GRAND RAPIDS, Mich. (WOOD) — The Grand Rapids Public Library is cutting positions again, saying it’s due to a budget shortfall — but at the same time, the library’s director received a pay raise just months ago.
Library employees and fellow city workers held a rally Tuesday in front of the downtown branch to protest the decision.
Library representatives said they plan to cut 18 jobs because of a budget deficit of $914,000 that is expected to continue for the next five years. The shortfall, according to the library, is the result of several factors, including reduced property tax income, tax captures and increased expenses.
Library representatives said that of those 18 positions, four people have retired, four people took exit incentives or buyouts and five have been placed in new or different positions within the library system.
Of those five in different positions, two full-time employees were promoted and three part-time employees were demoted. Leaders said the number of people without jobs will be closer to five, and full-time workers who get laid off would likely be eligible for a part-time position.
“The Board of Library Commissioners determined that the priority was we would not cut library hours and we would not close branches,” library spokeswoman Kristen Corrado said. “Our goal was to be as accessible to the people who need us in our community and to be as good of stewards as possible to the taxpayer dollars.”
Members of the Grand Rapids Employees Independent Union (GREIU),which represents the people in those cut positions, said they understand effort. But they simply don’t get why so many positions had to be cut, rather than trimming costs from another part of the budget.
“We feel that there are some ways that they can cut money out of the budget without having to cut all of these jobs,” GREIU President Jerry Toogood said. “We understand that they have to cut money out of their budgets and so forth, but we feel there are other options that they don’t want to explore.”
And just six months ago, Marcia Warner, the library’s director, got a $9,000-per-year raise. The about 8% increase means she’s making about $124,000 per year.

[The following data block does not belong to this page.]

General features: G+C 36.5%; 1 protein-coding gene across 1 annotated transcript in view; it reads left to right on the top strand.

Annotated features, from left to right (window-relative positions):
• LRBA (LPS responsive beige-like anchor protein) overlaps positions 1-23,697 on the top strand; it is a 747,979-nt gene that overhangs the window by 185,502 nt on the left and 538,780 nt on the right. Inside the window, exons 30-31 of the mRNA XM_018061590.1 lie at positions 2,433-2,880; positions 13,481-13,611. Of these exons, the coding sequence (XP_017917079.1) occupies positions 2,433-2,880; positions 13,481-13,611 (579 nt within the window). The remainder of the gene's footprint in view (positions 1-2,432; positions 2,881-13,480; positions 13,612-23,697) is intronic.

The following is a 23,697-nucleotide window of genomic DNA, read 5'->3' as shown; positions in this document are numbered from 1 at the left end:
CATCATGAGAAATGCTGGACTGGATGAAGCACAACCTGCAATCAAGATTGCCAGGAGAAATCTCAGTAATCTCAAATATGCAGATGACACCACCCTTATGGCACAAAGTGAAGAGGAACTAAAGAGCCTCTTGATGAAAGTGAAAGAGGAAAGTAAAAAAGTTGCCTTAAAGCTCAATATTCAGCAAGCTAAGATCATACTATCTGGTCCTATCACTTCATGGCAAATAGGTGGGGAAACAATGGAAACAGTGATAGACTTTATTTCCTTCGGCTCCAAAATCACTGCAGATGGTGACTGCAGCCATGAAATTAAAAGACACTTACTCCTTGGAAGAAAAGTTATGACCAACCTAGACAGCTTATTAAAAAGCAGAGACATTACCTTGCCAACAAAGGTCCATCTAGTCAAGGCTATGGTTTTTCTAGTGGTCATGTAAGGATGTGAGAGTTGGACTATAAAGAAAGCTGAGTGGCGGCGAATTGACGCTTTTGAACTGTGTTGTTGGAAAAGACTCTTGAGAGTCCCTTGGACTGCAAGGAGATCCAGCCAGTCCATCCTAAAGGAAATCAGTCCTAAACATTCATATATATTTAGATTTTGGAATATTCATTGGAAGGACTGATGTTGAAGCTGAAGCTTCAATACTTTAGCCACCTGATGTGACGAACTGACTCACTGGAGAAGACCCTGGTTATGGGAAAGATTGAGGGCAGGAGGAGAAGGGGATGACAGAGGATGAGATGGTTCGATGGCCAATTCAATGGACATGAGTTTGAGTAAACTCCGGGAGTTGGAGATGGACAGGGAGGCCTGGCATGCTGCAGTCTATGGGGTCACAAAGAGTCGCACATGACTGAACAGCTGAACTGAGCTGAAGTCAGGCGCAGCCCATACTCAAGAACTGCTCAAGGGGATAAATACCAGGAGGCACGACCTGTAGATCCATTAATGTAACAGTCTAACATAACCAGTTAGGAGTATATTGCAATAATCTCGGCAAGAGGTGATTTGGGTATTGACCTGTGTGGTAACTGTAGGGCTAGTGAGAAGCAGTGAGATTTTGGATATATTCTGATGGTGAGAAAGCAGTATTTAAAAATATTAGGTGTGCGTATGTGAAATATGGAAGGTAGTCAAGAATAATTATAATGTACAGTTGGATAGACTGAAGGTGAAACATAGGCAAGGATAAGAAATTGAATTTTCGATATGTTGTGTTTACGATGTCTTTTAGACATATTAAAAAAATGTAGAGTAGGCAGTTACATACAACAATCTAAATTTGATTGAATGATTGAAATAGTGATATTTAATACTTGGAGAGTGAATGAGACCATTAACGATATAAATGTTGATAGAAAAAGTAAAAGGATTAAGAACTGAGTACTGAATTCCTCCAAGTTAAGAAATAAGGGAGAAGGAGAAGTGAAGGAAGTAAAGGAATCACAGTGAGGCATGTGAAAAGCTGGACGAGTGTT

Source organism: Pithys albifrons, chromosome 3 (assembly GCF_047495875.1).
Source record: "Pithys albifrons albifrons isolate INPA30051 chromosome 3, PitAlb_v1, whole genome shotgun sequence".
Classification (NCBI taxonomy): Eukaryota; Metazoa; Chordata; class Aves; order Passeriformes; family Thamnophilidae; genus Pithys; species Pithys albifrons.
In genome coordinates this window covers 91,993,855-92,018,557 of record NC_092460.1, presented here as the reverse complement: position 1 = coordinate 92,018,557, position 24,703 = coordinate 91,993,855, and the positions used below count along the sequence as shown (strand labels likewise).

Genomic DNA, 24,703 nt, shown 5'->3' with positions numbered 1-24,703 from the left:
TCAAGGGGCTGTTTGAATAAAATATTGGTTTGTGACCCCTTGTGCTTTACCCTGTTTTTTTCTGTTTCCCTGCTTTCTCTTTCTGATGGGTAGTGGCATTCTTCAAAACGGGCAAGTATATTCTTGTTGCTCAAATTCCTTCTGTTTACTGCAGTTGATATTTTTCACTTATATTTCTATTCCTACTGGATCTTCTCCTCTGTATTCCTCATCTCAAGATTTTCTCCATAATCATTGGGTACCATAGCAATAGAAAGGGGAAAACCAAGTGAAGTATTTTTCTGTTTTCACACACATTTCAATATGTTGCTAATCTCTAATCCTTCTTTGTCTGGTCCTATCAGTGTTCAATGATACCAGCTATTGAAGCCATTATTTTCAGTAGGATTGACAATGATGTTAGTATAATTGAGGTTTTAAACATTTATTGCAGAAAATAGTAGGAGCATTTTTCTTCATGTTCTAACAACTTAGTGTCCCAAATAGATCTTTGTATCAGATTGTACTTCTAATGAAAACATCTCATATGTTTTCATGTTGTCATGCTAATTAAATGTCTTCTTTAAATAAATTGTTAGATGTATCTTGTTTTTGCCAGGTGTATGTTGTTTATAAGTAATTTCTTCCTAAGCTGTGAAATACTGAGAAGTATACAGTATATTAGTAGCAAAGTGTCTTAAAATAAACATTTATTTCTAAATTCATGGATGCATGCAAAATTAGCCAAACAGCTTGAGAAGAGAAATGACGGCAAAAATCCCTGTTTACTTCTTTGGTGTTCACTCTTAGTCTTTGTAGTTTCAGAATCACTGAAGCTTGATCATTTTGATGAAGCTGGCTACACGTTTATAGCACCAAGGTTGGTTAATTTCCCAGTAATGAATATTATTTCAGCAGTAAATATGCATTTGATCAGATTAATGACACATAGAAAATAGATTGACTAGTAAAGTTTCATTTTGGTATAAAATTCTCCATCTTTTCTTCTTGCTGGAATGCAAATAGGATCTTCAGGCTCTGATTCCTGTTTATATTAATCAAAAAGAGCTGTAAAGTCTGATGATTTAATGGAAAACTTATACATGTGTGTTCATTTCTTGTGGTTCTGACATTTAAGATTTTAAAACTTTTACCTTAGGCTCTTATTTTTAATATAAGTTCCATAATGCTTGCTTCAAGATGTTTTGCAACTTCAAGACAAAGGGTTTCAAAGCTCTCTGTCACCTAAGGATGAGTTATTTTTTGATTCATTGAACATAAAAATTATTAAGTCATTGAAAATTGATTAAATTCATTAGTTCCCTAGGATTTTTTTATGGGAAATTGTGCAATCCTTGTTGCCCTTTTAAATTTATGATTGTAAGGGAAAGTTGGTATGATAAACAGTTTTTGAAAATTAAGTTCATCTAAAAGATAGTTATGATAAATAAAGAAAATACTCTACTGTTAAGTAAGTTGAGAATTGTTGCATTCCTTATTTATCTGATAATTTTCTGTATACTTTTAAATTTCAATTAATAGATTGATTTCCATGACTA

“And we have 18 people losing jobs? That doesn’t set well with people,” Toogood said.
Corrado said she couldn’t speak to the director’s raise.
“If you want that information, it is available through the city attorney’s office,” she said. “I can tell you that last fall, the Board of Library Commissioners, after a year-long review of other library directors’ salaries within the state of Michigan, determined that to adjust her pay scale.”
The president of the library’s board, James Botts, declined to go on camera, but told 24 Hour News 8 over the phone the decision to give Warner a raise took about a year and was made before directors knew about the shortfall.
“We spent a year looking at this. This was not done hastily and we did not know that there were all these cuts that were going to be made,” Botts said of the November board decision. “When all this happened, we were suddenly forced to look at almost a million dollars of loss that we didn’t know would happen.”
When asked if there was any talk of getting rid of the raise once the cash crunch became apparent, he said there wasn’t.
He said Warner “could easily be wooed away because she’s getting close to the end of her career someone might offer her a salary that’s way more than she’s making in Grand Rapids. We’re trying to protect sort of a treasure.”
Botts said that the board also made the decision, since Warner is near the end of her career, to increase the pay level in that position to make it more competitive when they do have to hire her replacement.
“If your salary level is less than what’s around Michigan or the Midwest, you are going to be left with trying to find people to fill a job that this stellar woman has done and you’re screwed,” said Botts.
The cuts will take place July 1.